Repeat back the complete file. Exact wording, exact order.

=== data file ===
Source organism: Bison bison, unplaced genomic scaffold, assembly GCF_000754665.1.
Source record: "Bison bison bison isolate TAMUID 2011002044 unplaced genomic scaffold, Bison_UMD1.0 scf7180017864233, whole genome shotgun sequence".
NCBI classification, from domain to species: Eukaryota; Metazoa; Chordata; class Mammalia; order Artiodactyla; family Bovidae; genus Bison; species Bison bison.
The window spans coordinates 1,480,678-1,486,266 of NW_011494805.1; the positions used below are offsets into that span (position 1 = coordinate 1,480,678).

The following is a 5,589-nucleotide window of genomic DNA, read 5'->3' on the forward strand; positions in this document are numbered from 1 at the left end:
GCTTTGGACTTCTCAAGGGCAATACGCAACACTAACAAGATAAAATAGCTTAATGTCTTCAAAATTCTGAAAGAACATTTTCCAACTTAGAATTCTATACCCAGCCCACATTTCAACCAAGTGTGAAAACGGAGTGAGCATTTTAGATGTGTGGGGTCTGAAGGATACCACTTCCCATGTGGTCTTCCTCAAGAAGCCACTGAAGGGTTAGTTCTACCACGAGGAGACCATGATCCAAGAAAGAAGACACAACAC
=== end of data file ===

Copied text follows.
Source organism: Bison bison, unplaced genomic scaffold, assembly GCF_000754665.1.
Source record: "Bison bison bison isolate TAMUID 2011002044 unplaced genomic scaffold, Bison_UMD1.0 scf7180017864233, whole genome shotgun sequence".
NCBI classification, from domain to species: Eukaryota; Metazoa; Chordata; class Mammalia; order Artiodactyla; family Bovidae; genus Bison; species Bison bison.
The window spans coordinates 1,480,678-1,486,266 of NW_011494805.1; the positions used below are offsets into that span (position 1 = coordinate 1,480,678).

The following is a 5,589-nucleotide window of genomic DNA, read 5'->3' on the forward strand; positions in this document are numbered from 1 at the left end:
GCTTTGGACTTCTCAAGGGCAATACGCAACACTAACAAGATAAAATAGCTTAATGTCTTCAAAATTCTGAAAGAACATTTTCCAACTTAGAATTCTATACCCAGCCCACATTTCAACCAAGTGTGAAAACGGAGTGAGCATTTTAGATGTGTGGGGTCTGAAGGATACCACTTCCCATGTGGTCTTCCTCAAGAAGCCACTGAAGGGTTAGTTCTACCACGAGGAGACCATGATCCAAGAAAGAAGACACAACAC